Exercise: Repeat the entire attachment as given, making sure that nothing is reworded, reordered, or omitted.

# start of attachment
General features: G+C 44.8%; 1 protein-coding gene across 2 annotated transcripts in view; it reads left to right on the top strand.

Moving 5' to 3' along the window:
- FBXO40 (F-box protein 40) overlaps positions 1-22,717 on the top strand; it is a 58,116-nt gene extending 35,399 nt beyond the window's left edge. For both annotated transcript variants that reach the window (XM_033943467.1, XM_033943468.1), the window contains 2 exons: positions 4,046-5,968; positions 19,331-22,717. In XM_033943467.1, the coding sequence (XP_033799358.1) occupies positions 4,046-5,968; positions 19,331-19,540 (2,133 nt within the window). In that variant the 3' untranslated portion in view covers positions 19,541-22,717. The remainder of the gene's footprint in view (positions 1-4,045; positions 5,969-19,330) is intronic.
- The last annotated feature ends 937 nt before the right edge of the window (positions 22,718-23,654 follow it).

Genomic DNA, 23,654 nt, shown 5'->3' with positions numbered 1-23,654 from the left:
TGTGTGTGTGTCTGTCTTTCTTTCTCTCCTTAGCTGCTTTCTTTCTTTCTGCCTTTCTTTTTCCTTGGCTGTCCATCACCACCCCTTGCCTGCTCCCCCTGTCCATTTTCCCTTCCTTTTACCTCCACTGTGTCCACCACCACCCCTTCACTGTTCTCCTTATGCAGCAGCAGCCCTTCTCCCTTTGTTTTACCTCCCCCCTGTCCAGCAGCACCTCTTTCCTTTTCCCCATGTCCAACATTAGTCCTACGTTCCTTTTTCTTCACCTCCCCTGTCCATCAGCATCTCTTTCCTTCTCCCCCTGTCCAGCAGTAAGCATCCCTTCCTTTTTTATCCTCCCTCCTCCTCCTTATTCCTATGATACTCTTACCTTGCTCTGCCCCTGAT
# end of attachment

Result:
General features: G+C 44.8%; 1 protein-coding gene across 2 annotated transcripts in view; it reads left to right on the top strand.

Moving 5' to 3' along the window:
- FBXO40 (F-box protein 40) overlaps positions 1-22,717 on the top strand; it is a 58,116-nt gene extending 35,399 nt beyond the window's left edge. For both annotated transcript variants that reach the window (XM_033943467.1, XM_033943468.1), the window contains 2 exons: positions 4,046-5,968; positions 19,331-22,717. In XM_033943467.1, the coding sequence (XP_033799358.1) occupies positions 4,046-5,968; positions 19,331-19,540 (2,133 nt within the window). In that variant the 3' untranslated portion in view covers positions 19,541-22,717. The remainder of the gene's footprint in view (positions 1-4,045; positions 5,969-19,330) is intronic.
- The last annotated feature ends 937 nt before the right edge of the window (positions 22,718-23,654 follow it).

Genomic DNA, 23,654 nt, shown 5'->3' with positions numbered 1-23,654 from the left:
TGTGTGTGTGTCTGTCTTTCTTTCTCTCCTTAGCTGCTTTCTTTCTTTCTGCCTTTCTTTTTCCTTGGCTGTCCATCACCACCCCTTGCCTGCTCCCCCTGTCCATTTTCCCTTCCTTTTACCTCCACTGTGTCCACCACCACCCCTTCACTGTTCTCCTTATGCAGCAGCAGCCCTTCTCCCTTTGTTTTACCTCCCCCCTGTCCAGCAGCACCTCTTTCCTTTTCCCCATGTCCAACATTAGTCCTACGTTCCTTTTTCTTCACCTCCCCTGTCCATCAGCATCTCTTTCCTTCTCCCCCTGTCCAGCAGTAAGCATCCCTTCCTTTTTTATCCTCCCTCCTCCTCCTTATTCCTATGATACTCTTACCTTGCTCTGCCCCTGAT